Finally - a "smart wallet" that would actually be more convenient to use (or at least no less convenient) than the credit cards I already have in my wallet.
If you actually notified them of the modifications, I'm sure they would drop you in an instant.
I'm quite certain that existing regulations regarding warranties, emissions, etc. already contain clauses that limit an automaker's liability in the event that the vehicle is tampered with. Otherwise, someone could cut out the catalytic converter from their car, sell it (for the precious metals), and have the automaker replace it under warranty. Computer-based modifications would fall under the same category.
It's not that hard to be careful - just avoid the com.sun.* and sun.* namespaces. Eclipse even filters those out (of autocomplete and Organize Imports) in the default configuration.
Given their history, that wouldn't be surprising. I remember having to disconnect my dial-up Internet connection so I could dial in to Juno's servers to retrieve my email...
Not uncommon in older cities. My city (Grand Rapids, MI) is just getting close to finishing up a multi-decade, multi-hundred-million project to separate the two systems. It used to be that heavy rainfall would cause the sewage treatment plant to overflow. I know many other cities have faced similar challenges.
I thing somewhere there's a calculation that indicates that, if Moore's Law continues, the probability that this universe is a simulation running on a computer is greater than the probability we're in "real life". But I can't help but instinctively think it's fanciful.
That's a fascinating idea, but I don't understand how it could possibly work. How can you support the existence of such a computer using a characteristics of the "laws" inside of said computer? How would we know that the "real-world" laws of physics are anything like the supposed virtual ones that we experience?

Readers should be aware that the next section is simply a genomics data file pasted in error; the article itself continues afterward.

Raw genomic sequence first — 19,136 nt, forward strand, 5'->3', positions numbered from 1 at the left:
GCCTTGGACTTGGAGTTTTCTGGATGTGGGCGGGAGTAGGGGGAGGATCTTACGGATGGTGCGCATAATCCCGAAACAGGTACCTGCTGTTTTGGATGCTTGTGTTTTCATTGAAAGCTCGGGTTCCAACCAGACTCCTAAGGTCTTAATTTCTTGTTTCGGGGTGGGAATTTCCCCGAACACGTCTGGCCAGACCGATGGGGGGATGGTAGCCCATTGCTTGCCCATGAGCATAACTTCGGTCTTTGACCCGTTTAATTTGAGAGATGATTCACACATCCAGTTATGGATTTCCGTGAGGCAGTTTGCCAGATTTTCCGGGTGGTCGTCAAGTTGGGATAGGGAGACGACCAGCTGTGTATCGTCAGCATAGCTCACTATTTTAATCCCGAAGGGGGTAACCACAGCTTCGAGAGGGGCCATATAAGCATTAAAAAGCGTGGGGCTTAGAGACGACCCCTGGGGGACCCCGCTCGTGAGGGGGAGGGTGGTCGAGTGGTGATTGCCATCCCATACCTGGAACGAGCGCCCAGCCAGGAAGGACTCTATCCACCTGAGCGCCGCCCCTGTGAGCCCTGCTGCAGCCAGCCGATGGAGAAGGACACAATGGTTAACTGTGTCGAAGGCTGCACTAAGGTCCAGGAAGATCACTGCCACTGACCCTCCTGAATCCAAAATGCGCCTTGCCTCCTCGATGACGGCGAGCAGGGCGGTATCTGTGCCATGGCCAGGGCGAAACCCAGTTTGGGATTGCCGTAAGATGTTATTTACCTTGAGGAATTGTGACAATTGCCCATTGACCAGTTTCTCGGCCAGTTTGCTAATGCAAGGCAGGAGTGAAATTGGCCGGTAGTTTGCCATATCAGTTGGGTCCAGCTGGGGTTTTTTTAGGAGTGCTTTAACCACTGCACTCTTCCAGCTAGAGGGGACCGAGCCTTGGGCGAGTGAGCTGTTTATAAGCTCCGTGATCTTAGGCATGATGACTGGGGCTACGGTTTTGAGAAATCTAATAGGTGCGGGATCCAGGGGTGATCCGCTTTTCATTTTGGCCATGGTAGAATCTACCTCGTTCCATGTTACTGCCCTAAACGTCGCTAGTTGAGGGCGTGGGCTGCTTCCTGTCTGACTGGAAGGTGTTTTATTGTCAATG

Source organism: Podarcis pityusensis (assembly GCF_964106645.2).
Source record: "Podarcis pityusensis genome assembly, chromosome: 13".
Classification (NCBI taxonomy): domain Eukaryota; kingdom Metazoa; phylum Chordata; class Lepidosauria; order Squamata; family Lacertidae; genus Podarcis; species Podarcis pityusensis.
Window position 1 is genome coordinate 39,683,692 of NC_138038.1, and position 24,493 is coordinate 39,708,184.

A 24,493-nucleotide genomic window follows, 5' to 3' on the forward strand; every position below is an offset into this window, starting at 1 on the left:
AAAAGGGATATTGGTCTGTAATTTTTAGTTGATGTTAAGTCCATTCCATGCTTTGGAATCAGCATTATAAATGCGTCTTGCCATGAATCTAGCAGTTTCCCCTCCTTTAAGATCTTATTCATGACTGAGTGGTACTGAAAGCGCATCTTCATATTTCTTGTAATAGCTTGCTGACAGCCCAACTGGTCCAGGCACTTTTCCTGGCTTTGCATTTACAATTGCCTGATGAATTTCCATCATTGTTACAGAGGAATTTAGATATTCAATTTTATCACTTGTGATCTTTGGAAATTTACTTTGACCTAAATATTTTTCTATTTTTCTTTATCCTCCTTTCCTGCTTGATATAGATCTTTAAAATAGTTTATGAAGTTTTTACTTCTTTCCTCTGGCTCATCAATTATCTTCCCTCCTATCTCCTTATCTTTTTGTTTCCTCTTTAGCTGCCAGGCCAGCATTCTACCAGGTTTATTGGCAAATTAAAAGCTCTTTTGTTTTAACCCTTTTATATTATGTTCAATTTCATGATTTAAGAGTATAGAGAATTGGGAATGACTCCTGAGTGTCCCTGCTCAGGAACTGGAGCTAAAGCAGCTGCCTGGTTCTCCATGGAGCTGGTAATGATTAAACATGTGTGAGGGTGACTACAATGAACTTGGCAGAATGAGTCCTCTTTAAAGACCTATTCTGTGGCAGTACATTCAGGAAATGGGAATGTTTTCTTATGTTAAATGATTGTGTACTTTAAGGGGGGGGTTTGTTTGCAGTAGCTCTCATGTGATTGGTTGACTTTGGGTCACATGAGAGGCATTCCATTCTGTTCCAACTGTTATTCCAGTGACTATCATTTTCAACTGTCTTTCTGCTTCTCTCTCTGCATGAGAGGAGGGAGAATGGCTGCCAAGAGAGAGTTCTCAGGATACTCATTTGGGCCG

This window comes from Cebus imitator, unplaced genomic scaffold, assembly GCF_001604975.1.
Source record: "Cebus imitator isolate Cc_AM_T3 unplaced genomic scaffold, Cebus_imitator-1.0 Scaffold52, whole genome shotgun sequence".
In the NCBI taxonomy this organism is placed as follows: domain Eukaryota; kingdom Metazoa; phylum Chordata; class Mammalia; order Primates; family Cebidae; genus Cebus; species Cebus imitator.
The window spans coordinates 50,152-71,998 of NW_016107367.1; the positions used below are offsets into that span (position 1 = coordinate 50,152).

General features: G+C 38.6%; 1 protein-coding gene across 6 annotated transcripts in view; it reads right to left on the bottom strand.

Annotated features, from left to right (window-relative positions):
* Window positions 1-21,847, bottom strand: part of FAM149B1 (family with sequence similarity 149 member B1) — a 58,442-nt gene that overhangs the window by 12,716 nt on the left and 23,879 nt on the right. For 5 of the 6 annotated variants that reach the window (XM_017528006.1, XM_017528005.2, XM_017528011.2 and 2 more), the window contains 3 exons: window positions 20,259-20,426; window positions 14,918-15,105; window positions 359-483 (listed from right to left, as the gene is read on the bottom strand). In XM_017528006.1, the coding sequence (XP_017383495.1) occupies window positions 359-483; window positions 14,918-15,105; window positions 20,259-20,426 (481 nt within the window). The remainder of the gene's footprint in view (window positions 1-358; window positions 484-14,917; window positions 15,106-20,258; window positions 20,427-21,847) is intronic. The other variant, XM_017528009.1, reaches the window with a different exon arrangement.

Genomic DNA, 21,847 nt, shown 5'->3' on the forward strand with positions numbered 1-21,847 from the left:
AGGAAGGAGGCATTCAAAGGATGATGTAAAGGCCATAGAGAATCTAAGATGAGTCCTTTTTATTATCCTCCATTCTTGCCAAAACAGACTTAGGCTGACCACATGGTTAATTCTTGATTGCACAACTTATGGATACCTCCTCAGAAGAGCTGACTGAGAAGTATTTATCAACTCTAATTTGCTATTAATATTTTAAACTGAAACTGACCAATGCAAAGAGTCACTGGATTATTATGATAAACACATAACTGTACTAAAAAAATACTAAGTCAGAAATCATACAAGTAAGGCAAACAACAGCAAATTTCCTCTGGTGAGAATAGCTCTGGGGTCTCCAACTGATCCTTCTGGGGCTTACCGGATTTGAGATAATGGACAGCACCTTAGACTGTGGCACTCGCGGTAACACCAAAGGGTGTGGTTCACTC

Self-driving cars don't rely on GPS alone. Sensors and image recognition could easily detect incorrect GPS readings and bad map data. The failure mode might not be optimal - perhaps the car would stop and signal an error (including sending a notification to the central office) - but it'd hardly be catastrophic.
Failing power supplies can do plenty of damage on their own, without triggering an obscure SSD failure mode. I had a power supply (a long time ago - I think it was an AT power supply [maybe even XT]) that took out a lot of other hardware as it failed; my guess is that it sent a voltage spike to the components.
Though, it's been at least a decade since I've seen a power supply fail. I try to put all of my machines on good UPS's - a refurbished APC SmartUPS is not too pricey.
Sad day. Everyone be sure to raise a grog in their honor.
Maybe in the future, they can just all use one bus, and get rid of the wiring.
For power? How would that work?
Not connecting most things would mean there can not be a fire.
Unless the cooling fans, battery monitor system, etc. are among the things left disconnected...
Can you find me an activity in the real world that isn't like that, which is actually fun for adults? Just running around and pretending to shoot each other with sticks, climbing trees, etc. is not fun for adults.
Depending on where you live, you likely have access to a variety of activities offered by your municipality and other local organizations. For instance, my city offers many classes and leagues covering a variety of activities and sports, and there are also activities offered at the local Kroc Center (run by the Salvation Army), YMCA, private clubs, etc.
Or, you could go hiking. That's usually free and requires little equipment, at least for day-hikes. Or, ride a bike - a used one isn't very expensive. Or go running - a good pair of shoes (helpful to avoid injury) is around $100.
All of these activities can be done for around the same price as one or two new games.
Many phone map apps don't do the route-finding on the device, even if they have the map data - they request the route from a remote server. The maps are for display only.
If I'm understanding it correctly, it's not an app on the phone - it's Sprint's network locating the phone (similar to how 911 geolocation works). The phone doesn't even have to be a smartphone.